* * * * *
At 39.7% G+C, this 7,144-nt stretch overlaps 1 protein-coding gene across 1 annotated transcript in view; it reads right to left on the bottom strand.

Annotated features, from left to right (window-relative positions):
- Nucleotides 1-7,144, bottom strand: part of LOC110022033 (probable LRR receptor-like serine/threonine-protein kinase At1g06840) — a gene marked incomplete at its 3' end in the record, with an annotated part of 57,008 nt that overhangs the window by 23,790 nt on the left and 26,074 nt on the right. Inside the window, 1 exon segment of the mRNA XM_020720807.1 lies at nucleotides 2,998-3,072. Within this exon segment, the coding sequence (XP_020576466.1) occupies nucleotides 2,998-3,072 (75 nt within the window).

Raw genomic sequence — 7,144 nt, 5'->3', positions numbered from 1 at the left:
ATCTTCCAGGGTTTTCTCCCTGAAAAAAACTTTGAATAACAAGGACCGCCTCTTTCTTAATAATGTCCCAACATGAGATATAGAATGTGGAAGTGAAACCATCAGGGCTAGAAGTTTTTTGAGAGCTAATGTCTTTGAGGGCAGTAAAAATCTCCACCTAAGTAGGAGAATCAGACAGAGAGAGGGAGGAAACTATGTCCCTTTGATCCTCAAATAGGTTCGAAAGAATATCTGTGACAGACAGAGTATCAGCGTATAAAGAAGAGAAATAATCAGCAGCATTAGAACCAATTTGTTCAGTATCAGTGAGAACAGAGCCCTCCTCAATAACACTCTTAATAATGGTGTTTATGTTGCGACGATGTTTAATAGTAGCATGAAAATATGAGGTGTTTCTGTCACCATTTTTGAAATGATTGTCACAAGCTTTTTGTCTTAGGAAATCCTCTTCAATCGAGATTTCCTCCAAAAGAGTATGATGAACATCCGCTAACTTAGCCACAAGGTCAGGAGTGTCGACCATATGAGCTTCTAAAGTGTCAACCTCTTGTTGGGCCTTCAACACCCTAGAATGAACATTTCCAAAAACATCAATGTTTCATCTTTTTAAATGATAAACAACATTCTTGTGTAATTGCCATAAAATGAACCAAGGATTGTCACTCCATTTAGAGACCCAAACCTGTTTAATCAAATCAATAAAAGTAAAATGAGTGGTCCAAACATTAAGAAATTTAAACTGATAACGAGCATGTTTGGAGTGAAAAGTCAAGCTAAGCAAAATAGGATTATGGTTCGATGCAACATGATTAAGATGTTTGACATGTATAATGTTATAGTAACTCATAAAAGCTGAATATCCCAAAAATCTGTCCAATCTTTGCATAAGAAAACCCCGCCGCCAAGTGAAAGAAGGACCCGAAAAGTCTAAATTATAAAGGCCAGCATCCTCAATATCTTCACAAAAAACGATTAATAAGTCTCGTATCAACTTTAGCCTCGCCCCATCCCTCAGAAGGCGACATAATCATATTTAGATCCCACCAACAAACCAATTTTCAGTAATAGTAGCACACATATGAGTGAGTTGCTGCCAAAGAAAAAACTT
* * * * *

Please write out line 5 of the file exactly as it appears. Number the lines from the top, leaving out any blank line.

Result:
ATCTTCCAGGGTTTTCTCCCTGAAAAAAACTTTGAATAACAAGGACCGCCTCTTTCTTAATAATGTCCCAACATGAGATATAGAATGTGGAAGTGAAACCATCAGGGCTAGAAGTTTTTTGAGAGCTAATGTCTTTGAGGGCAGTAAAAATCTCCACCTAAGTAGGAGAATCAGACAGAGAGAGGGAGGAAACTATGTCCCTTTGATCCTCAAATAGGTTCGAAAGAATATCTGTGACAGACAGAGTATCAGCGTATAAAGAAGAGAAATAATCAGCAGCATTAGAACCAATTTGTTCAGTATCAGTGAGAACAGAGCCCTCCTCAATAACACTCTTAATAATGGTGTTTATGTTGCGACGATGTTTAATAGTAGCATGAAAATATGAGGTGTTTCTGTCACCATTTTTGAAATGATTGTCACAAGCTTTTTGTCTTAGGAAATCCTCTTCAATCGAGATTTCCTCCAAAAGAGTATGATGAACATCCGCTAACTTAGCCACAAGGTCAGGAGTGTCGACCATATGAGCTTCTAAAGTGTCAACCTCTTGTTGGGCCTTCAACACCCTAGAATGAACATTTCCAAAAACATCAATGTTTCATCTTTTTAAATGATAAACAACATTCTTGTGTAATTGCCATAAAATGAACCAAGGATTGTCACTCCATTTAGAGACCCAAACCTGTTTAATCAAATCAATAAAAGTAAAATGAGTGGTCCAAACATTAAGAAATTTAAACTGATAACGAGCATGTTTGGAGTGAAAAGTCAAGCTAAGCAAAATAGGATTATGGTTCGATGCAACATGATTAAGATGTTTGACATGTATAATGTTATAGTAACTCATAAAAGCTGAATATCCCAAAAATCTGTCCAATCTTTGCATAAGAAAACCCCGCCGCCAAGTGAAAGAAGGACCCGAAAAGTCTAAATTATAAAGGCCAGCATCCTCAATATCTTCACAAAAAACGATTAATAAGTCTCGTATCAACTTTAGCCTCGCCCCATCCCTCAGAAGGCGACATAATCATATTTAGATCCCACCAACAAACCAATTTTCAGTAATAGTAGCACACATATGAGTGAGTTGCTGCCAAAGAAAAAACTT